Metro-East News

How can crime in St. Clair County be down but charges up? New study explains

With murder and mayhem leading the news, it seems as if lawlessness is everywhere.

But a Loyola University Center for Criminal Justice Research, Policy and Practice study found that crime is actually down in St. Clair County.

“The big takeaways are that reported crime is down over the past five to 10 years for both violence and property crimes, and that while violent crime, and in particular, homicide, generates a lot of attention, and rightly so, most crime in St. Clair County does not involve violence,” said David Olson, a professor who teaches in Loyola’s criminal justice and criminology department and authored the study.

Olson’s study did not focus on any particular municipality. But the study found that Belleville, the largest city in the county, accounted for 27 percent of all property. East St. Louis, the third biggest city, accounted for 49 percent of violent crimes reported to police.

The report from 2010-16, in Illinois outside of Cook and St. Clair County, property crime, such as theft, burglary and auto theft, decreased by 24 percent. The report further found that during the same time period felony cases increased 35 percent while the number of violent crimes decreased by 41 percent.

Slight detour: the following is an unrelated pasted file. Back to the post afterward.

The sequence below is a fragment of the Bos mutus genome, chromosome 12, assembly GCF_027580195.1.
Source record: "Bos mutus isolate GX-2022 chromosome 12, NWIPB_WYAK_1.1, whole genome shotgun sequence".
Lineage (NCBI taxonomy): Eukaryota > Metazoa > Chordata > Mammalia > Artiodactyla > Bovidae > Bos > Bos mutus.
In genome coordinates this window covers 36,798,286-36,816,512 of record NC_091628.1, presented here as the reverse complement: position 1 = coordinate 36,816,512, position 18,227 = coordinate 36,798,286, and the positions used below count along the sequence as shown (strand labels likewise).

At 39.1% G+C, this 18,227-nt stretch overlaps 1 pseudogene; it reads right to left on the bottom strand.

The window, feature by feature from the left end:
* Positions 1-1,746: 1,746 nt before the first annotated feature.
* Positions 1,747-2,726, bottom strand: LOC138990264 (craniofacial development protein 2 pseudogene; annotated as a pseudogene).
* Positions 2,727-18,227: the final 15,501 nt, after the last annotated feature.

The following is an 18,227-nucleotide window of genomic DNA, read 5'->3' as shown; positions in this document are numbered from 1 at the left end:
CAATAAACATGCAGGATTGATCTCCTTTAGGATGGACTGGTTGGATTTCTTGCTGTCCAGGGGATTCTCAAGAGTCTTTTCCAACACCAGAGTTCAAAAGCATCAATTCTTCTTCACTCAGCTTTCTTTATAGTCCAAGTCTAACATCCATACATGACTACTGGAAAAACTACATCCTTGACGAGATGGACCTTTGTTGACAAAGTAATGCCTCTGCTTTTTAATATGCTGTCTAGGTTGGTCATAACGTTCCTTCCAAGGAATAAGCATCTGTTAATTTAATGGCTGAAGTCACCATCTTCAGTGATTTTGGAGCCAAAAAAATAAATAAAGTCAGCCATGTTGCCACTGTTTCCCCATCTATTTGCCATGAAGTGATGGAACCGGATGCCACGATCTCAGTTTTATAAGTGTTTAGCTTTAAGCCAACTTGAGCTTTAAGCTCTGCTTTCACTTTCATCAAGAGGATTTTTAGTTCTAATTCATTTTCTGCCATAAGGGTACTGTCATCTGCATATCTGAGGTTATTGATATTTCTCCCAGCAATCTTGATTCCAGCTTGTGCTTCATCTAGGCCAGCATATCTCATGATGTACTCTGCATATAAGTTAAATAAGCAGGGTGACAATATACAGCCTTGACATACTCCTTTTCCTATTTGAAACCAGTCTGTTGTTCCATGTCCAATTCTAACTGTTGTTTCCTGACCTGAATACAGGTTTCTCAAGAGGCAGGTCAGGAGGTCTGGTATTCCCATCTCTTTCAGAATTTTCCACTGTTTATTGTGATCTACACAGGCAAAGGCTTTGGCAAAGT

The study relied on data available through FBI crime statistics, state agencies serving the county, including prison and parole.

Changes in sentencing for those case may divert offenders from overcrowded prisons.

“I think the most compelling finding is that there has been a clear shift in sentencing practices in St. Clair County in the past six to seven years with less reliance on prison and a shift in who is going to prison with a larger share of prison sentences involving violent crime, fewer involving drug law violence,” Olson said.

From 2010 to 2017, the report found that those sentenced to prison for a violent crime increased by 15 percent while arrests for non-violent drug offenses fell 42 percent. The study credits drug diversion programs such as Adult Redeploy, Drug Court and the Offender Accountability Program.

But after offenders are released from prison, staying out of prison remains a challenge.

The study found 47 percent of adult released from prison will be rearrested within three years.

Olson said the study isn’t making recommendations for battling crime.

“The goal of our project is to work with the local practitioners and policy makers to first help them understand how their overall system is operating with the goal of eventually performing additional analysis that leads to the development of a strategic plan,” Olson said.

“This report is intended to provide a baseline for the discussions so they don’t start with inaccurate assumptions about violence being at record levels or that large numbers of prison releasees are being charged with murders and other violent crimes.”